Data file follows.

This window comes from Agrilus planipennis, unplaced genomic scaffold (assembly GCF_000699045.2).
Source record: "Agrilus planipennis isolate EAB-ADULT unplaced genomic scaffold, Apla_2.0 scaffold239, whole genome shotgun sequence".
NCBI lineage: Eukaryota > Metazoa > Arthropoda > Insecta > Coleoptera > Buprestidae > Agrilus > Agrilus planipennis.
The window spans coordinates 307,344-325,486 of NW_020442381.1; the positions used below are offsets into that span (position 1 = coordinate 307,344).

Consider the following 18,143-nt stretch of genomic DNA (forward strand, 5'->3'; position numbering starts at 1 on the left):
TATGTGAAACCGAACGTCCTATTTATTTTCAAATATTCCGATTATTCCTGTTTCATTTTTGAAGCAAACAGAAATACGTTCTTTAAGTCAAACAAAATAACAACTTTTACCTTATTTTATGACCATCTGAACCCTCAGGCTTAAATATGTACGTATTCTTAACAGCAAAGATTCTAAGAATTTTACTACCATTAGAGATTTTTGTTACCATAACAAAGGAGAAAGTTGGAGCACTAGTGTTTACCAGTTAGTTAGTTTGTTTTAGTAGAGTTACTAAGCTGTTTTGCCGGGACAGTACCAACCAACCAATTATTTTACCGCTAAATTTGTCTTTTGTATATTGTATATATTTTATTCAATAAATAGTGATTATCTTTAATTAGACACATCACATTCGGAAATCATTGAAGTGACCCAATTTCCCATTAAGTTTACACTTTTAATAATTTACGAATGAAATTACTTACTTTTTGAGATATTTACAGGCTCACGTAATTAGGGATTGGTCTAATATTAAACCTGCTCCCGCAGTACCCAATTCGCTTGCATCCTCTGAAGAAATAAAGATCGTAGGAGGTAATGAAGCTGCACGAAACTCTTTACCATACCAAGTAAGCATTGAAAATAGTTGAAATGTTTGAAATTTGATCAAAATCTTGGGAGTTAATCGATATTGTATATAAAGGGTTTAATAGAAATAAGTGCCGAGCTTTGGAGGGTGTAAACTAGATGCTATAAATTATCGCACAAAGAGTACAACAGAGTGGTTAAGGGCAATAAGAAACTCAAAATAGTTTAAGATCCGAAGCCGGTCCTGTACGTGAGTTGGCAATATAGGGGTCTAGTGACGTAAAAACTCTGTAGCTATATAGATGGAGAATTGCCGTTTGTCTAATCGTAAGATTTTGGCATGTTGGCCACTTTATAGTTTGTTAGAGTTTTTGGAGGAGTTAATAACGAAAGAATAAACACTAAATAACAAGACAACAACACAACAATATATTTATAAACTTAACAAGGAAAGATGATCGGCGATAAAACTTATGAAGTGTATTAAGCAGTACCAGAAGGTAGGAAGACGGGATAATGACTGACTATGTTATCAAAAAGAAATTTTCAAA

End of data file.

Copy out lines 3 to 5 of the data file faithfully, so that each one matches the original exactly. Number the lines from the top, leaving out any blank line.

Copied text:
NCBI lineage: Eukaryota > Metazoa > Arthropoda > Insecta > Coleoptera > Buprestidae > Agrilus > Agrilus planipennis.
The window spans coordinates 307,344-325,486 of NW_020442381.1; the positions used below are offsets into that span (position 1 = coordinate 307,344).

Consider the following 18,143-nt stretch of genomic DNA (forward strand, 5'->3'; position numbering starts at 1 on the left):